Council Pushes to Change Streets Named After Confederates

Jubal Early Court in Potomac.

The Montgomery County Council is asking the county to rename all county-owned streets and public facilities that are currently named after Confederates. 

“When we name a street or a building, we are not merely reflecting history. We are using our public funding and assets to bestow a high honor. These public tributes should appropriately reflect the entirety of our community and our values,” says a June 15 letter spearheaded by Councilmember Andrew Friedson. The letter is addressed to County Executive Marc Elrich and Planning Board Chair Casey Anderson. It calls for a review to figure out which streets and facilities are named after members of the Confederacy and a public process to rename them. 

In an email to MyMCMedia, Friedson said at least four streets in Potomac are named after Confederates and landmarks. The streets are Jubal Early Court, Jeb Stuart Road, Jeb Stuart Court and White’s Ford Road. Most feedback about the initiative has been from residents of the Montgomery Square neighborhood, where these streets are. He said residents strongly support a name change, however some are concerned about having to change their address and other logistical issues. 

Jubal Early was a Confederate general. In his memoir, Early said black people were physically and mentally inferior, and would be barbaric if not for slavery. 

“The Creator of the Universe had stamped them, indelibly, with a different color and an inferior physical and mental organization… This immense number of people could not have been transported back to the wilds from which their ancestors were taken, or, if they could have been, it would have resulted in their relapse into barbarism.”

In another part:

“Reason, common sense, true humanity to the black, as well as the safety of the white race, required that the inferior race should be kept in a state of subordination.”

Jeb Stuart was also a Confederate general. White’s Ford Road is named after Elijah White, a Confederate officer. 

Friedson said these streets were not named around the Civil War period. They were named in the mid-twentieth century, during the Civil Rights Movement.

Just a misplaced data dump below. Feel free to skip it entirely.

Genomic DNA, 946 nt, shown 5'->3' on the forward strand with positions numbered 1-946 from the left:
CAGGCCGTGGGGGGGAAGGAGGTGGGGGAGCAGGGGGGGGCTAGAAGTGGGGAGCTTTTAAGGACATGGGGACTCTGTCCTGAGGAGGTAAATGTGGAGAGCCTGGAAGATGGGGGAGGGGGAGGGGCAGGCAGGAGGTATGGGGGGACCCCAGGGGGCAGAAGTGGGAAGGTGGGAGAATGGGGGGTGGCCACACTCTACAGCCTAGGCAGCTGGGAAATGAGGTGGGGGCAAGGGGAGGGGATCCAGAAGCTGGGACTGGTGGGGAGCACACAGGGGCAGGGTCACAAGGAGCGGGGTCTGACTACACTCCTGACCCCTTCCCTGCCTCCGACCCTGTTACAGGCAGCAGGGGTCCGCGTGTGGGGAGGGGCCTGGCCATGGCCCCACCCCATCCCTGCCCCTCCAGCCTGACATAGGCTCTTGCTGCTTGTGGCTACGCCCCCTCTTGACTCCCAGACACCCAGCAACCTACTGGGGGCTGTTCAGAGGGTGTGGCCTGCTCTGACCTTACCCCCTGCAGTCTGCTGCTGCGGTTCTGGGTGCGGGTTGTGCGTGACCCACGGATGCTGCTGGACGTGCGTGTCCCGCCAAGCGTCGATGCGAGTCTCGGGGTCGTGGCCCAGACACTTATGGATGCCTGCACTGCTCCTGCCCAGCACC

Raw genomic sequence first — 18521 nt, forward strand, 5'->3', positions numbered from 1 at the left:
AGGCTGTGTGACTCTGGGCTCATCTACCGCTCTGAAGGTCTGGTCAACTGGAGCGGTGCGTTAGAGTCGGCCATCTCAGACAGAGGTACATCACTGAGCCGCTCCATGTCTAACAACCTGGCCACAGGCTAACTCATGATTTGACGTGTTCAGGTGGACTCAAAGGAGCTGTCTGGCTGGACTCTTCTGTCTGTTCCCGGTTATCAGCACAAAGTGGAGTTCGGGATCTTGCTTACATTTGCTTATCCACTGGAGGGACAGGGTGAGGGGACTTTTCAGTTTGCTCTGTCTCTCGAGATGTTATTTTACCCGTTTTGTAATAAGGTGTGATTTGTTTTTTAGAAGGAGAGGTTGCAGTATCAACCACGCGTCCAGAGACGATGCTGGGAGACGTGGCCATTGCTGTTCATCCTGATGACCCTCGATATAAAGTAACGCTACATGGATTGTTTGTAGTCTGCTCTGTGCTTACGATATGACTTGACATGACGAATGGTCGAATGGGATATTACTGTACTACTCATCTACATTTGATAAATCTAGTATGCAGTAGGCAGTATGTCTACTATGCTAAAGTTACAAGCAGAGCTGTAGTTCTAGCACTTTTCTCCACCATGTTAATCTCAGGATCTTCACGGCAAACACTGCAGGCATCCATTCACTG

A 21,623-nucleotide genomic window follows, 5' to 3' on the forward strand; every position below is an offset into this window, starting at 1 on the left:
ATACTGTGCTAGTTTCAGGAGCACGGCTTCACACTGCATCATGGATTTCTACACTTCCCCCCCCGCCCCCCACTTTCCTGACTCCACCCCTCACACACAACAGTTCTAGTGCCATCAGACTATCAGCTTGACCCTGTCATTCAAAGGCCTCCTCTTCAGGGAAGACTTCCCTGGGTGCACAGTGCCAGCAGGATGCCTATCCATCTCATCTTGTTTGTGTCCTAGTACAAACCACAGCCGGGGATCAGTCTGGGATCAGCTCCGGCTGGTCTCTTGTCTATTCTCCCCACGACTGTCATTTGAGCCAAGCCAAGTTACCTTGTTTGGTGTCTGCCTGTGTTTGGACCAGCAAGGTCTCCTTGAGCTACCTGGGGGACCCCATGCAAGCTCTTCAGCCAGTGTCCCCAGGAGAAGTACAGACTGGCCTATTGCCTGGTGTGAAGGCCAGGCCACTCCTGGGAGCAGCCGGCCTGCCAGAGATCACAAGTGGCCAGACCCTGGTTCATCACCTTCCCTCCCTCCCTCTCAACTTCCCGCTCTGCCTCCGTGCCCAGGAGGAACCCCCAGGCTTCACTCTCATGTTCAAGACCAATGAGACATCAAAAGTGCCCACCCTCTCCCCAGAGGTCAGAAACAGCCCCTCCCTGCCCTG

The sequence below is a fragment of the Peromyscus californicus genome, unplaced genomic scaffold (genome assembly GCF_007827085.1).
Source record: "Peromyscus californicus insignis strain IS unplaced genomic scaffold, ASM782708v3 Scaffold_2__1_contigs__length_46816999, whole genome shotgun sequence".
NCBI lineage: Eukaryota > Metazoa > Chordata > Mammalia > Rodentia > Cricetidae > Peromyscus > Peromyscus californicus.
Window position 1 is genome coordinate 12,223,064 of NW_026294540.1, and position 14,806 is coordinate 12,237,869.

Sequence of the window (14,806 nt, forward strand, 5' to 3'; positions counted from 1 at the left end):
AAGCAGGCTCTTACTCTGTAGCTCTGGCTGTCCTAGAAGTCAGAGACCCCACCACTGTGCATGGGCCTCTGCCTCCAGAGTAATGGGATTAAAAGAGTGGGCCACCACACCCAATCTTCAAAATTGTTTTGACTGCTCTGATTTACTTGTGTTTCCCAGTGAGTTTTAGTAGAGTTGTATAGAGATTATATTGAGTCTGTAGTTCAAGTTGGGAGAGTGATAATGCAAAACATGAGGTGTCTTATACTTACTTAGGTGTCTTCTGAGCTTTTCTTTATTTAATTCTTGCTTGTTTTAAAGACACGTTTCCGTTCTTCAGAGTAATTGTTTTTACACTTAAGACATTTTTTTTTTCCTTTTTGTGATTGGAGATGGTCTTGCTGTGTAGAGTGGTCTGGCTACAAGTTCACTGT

The renaming process for a street is administered by the county’s Planning Department and involves the community, Friedson said. According to the Guidelines and Procedures Manual for Addressing and Street Naming in Montgomery County, a request for a street name-change must include the following:

“1. A statement indicating how the public interest will be served by the proposed change.
2. A
statement indicating the specific problem or confusion caused by the existing street name.
3. A petition including a list of all residences and businesses that would be required to change their address if the street name is changed, as well as signatures affirming their consent to have the street name changed. Corner properties are to be included in the petition request regardless of address, and any property address not accompanied with a signature will be considered opposed to the proposal.
4. Information indicating any historical significance connected to the existing street name.
5. Proof of notification of any citizen/civic or homeowner associations within a 1 mile radius.”

A new name can be suggested in the application. The council wants the Planning Department and county to be more proactive and engaged in the process.  

The Executive Branch and Planning Department have responded that they are looking to work with us on this, but we are still awaiting details as they develop how best to proceed,” Friedson said. 

In an email to MyMCMedia, Planning Board Chair Casey Anderson said “We are going to develop a plan for a comprehensive assessment of street names and naming policies to respond to the Council’s request as soon as possible.” 

Anderson said it’s hard to say how complicated the process will be. 

Friedson said as Montgomery County works to dismantle structural and institutional racism, it needs to also target symbols that normalize racism.

The Confederacy fought to protect the institution of slavery and committed treason against the United States. Public streets and facilities honoring Confederate figures simply have no place in Montgomery County.”

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